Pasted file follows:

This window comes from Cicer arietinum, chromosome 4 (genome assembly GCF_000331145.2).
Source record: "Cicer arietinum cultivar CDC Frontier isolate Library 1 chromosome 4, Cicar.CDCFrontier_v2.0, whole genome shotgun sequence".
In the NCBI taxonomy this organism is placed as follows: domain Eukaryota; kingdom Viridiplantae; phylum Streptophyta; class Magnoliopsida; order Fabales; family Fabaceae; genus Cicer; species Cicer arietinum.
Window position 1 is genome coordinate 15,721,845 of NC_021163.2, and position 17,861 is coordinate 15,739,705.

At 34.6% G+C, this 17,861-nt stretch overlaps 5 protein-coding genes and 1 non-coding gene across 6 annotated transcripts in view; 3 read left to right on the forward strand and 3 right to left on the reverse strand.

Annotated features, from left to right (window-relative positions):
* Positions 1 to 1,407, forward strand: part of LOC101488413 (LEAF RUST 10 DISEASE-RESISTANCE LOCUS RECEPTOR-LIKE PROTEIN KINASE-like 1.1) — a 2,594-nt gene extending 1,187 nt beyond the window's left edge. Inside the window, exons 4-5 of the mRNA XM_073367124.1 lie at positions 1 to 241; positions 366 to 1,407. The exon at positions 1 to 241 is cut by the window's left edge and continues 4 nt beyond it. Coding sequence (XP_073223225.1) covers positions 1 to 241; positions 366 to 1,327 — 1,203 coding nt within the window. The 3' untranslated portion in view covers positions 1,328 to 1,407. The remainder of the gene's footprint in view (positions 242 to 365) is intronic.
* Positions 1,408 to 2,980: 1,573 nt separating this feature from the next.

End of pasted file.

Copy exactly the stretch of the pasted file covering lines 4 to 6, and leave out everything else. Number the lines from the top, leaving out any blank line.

Window position 1 is genome coordinate 15,721,845 of NC_021163.2, and position 17,861 is coordinate 15,739,705.

At 34.6% G+C, this 17,861-nt stretch overlaps 5 protein-coding genes and 1 non-coding gene across 6 annotated transcripts in view; 3 read left to right on the forward strand and 3 right to left on the reverse strand.

Annotated features, from left to right (window-relative positions):